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How Did Ancient Romans Test the Eyes of Potential Archers?

Roman archers were always chosen from auxiliary units. They fought using composite bows just like the horsemen of the Asian steppes. But did you ever wonder how their eyesight was checked to see if they would make efficient archers?

An ancient eye test was performed by two dim stars from the Big Dipper. If you had lived during the time of the early Romans and could have seen them, you would have been eligible to join the Roman army as an archer.

The Ancient Roman Archer and Their Weapon

Archery is the art, practice, or skill of shooting arrows with bows. A bowman or archer is someone who shoots arrows with a bow. A bowyer is someone who makes bows, a fletcher is someone who makes arrows, and an arrowsmith is someone who makes metal arrowheads.

The bow and arrow is a ranged weapon system made up of an elastic launcher and long-shafted projectiles. Long before recorded history, humans used bows and arrows for hunting and aggression, and the practice was widespread among many prehistoric cultures. They were important weapons of war from ancient times until the early modern period when they became increasingly obsolete due to the development of more powerful and accurate firearms and were eventually phased out of warfare. Bows and arrows are mostly used for hunting and sports nowadays. (Source: Britannica)

What is the Big Dipper?

The Big Dipper, also known as the Plough, is a large asterism composed of seven bright stars in the constellation Ursa Major, six of which are the second magnitude and one of which, Megrez, is the third magnitude. Four words define a bowl or body, while three words define a handle or head. Many cultures recognize it as a distinct grouping.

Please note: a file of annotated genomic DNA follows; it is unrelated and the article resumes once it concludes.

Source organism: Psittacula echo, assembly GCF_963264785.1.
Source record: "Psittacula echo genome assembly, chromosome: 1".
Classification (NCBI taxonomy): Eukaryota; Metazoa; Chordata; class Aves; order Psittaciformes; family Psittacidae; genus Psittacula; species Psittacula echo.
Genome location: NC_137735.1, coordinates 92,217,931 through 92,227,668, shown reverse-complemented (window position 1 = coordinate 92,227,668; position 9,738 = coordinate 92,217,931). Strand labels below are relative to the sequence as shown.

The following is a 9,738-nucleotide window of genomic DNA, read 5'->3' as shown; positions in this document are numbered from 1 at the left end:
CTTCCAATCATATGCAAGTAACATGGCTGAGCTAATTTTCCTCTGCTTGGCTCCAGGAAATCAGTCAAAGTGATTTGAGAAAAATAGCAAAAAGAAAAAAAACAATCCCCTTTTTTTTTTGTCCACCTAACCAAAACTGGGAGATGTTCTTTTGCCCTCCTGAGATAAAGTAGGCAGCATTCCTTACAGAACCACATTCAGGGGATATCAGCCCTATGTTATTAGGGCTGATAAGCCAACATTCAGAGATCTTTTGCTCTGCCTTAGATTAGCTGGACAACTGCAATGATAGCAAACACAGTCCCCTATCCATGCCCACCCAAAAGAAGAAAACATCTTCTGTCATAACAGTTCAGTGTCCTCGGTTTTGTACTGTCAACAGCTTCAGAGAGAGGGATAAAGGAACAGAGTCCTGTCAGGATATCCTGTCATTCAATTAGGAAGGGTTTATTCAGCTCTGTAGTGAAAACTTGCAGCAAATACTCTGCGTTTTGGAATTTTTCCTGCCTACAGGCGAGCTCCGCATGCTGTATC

The North Star, the current northern pole star and the tip of the Little Dipper’s handle, can be found by tracing an imaginary line through the asterism’s first two stars, Merak and Dubhe. As a result, it can be used for celestial navigation. 

Being able to see the Big Dipper back in ancient Roman times meant you had impeccable eyesight and would be allowed to join the Roman Army as an archer. (Source: Space)

The History of the Roman Army

The Roman army, renowned for its discipline, organization, and innovation in both weapons and tactics, enabled Rome to build and defend a vast empire that would dominate the Mediterranean world and beyond for centuries.

The origins of the Roman army, arguably one of the longest-surviving and most effective fighting forces in military history, are obscure. Plutarch, the Greek biographer, attributes the creation of the legionary forces to Romulus, the legendary founder of Rome. However, the Roman historian Livy claims that the early Roman army fought more along the lines of Greek hoplites in a phalanx, most likely as a form of civil militia, with recruitment dependent on a citizen’s social standing. 

King Servius Tullius imposed six classes of wealth on the citizens of Rome; the lowest had no property and were barred from military service, while the highest, the equities, formed the cavalry. (Source: World History)

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